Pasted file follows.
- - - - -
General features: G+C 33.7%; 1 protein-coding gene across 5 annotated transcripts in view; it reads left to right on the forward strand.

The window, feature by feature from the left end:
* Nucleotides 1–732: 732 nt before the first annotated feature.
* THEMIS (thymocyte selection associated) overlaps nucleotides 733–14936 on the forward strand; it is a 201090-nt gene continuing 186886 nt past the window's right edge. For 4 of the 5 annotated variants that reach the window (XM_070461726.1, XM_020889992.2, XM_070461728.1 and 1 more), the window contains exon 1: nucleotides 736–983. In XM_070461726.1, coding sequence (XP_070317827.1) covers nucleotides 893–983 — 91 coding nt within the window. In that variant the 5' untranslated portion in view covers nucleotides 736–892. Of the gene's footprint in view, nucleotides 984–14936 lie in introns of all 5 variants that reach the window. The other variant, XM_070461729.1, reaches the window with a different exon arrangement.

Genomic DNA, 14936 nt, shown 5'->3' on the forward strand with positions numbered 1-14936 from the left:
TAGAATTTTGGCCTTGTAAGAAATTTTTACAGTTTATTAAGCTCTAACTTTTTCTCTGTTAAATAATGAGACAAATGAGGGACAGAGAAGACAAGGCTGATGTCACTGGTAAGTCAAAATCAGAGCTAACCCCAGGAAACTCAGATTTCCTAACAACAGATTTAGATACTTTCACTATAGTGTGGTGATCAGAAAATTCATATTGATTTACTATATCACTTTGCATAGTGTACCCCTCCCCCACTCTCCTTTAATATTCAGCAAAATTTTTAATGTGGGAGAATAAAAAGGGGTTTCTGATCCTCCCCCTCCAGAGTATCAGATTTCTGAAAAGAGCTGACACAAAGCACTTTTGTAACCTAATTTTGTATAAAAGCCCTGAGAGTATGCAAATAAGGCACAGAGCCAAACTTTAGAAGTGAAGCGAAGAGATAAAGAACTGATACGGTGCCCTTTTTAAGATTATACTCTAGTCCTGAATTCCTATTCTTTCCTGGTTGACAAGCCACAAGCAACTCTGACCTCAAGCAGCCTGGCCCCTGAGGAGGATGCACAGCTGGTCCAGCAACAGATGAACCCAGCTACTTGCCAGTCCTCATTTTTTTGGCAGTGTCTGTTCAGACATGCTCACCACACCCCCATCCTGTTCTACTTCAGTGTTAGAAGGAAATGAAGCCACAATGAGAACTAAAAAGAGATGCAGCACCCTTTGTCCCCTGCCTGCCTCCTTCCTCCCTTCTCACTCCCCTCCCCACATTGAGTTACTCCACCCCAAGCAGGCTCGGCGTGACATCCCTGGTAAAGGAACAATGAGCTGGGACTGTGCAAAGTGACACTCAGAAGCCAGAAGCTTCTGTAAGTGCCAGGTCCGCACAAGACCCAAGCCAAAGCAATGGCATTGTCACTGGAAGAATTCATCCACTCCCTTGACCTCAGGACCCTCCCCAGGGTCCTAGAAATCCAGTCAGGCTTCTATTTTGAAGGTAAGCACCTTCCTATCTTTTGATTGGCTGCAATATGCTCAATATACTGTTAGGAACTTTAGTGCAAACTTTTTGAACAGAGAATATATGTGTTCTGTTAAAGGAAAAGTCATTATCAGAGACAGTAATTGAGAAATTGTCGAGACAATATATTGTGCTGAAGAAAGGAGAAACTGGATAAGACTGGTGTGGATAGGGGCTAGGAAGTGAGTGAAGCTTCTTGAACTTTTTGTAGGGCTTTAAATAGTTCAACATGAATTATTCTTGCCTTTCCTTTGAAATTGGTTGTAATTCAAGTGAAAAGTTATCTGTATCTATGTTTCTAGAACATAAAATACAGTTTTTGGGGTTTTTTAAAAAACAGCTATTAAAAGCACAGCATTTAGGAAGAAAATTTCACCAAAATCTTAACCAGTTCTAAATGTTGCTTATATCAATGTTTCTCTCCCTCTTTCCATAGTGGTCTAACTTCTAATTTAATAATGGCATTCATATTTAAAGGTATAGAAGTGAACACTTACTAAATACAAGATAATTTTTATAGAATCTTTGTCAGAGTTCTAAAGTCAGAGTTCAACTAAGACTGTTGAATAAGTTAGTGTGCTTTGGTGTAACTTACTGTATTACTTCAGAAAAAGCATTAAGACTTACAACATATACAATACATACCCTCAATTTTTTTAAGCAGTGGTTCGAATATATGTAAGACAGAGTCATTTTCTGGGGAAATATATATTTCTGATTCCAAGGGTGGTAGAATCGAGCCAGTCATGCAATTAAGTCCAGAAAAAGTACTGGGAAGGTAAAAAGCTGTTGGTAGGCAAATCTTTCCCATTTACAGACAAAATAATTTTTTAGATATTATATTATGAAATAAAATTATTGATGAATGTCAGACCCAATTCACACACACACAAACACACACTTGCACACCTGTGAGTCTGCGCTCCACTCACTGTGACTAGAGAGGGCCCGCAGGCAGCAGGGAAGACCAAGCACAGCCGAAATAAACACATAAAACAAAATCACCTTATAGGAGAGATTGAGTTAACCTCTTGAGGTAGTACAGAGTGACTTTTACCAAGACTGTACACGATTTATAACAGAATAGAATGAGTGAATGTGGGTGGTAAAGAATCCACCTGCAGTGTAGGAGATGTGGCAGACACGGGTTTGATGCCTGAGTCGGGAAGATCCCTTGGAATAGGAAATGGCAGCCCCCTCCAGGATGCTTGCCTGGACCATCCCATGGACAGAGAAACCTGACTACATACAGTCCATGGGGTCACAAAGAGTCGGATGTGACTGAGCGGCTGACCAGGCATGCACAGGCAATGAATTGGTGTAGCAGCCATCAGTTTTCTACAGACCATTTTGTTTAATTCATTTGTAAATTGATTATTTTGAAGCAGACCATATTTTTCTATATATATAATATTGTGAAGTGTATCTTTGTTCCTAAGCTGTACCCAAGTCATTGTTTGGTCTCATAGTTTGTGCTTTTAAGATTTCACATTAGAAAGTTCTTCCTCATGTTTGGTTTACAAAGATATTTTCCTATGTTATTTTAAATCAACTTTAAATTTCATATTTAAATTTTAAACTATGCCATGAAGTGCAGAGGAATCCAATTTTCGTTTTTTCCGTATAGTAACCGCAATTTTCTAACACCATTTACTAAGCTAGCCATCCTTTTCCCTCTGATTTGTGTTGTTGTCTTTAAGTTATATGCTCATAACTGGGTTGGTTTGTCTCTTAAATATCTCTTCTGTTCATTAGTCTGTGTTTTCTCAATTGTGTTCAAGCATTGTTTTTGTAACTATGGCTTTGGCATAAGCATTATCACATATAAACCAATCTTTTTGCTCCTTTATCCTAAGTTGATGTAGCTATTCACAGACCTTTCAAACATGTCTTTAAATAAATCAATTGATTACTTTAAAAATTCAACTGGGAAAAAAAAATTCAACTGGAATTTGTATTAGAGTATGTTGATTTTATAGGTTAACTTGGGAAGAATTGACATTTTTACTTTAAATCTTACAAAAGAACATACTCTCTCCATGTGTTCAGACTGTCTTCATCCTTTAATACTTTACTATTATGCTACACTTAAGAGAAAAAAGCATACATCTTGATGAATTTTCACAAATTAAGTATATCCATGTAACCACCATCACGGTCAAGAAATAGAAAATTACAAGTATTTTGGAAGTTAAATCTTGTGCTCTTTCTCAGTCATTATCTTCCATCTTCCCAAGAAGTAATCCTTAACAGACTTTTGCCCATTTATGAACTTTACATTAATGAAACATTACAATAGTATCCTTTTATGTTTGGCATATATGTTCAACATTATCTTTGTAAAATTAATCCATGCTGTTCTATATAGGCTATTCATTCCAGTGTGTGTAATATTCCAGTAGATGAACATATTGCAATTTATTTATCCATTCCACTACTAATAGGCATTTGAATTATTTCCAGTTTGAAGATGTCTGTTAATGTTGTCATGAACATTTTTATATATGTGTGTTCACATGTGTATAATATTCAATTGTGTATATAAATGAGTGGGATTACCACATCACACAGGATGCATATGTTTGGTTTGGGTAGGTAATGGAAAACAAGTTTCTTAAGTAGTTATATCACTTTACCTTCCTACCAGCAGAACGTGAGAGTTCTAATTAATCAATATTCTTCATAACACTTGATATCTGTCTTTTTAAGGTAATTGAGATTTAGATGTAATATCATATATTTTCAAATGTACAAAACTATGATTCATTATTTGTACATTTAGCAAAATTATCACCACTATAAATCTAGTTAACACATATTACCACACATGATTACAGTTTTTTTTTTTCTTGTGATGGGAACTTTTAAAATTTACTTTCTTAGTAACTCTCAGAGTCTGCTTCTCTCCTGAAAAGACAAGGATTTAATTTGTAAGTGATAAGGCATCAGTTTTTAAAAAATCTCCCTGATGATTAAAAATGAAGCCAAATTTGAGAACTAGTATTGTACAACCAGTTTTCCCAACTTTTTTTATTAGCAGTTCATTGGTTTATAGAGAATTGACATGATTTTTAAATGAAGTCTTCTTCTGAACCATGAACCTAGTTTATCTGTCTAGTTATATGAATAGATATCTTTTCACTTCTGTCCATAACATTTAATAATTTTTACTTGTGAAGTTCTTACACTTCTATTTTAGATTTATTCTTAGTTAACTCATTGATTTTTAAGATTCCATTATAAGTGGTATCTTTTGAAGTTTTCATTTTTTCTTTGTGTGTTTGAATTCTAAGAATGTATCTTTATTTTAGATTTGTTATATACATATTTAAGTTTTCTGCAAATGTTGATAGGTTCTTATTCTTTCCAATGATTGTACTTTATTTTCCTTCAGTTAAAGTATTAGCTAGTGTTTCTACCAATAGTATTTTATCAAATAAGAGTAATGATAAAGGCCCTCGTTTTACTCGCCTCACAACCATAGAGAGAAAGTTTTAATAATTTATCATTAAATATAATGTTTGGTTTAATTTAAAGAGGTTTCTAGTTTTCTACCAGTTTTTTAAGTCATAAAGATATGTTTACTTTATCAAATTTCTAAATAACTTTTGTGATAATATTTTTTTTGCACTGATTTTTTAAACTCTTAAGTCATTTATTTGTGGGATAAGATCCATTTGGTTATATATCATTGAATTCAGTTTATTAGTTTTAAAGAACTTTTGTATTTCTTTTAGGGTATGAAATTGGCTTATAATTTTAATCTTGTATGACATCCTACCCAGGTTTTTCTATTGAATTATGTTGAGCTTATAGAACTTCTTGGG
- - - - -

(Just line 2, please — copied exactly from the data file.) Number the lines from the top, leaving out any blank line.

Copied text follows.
The window, feature by feature from the left end: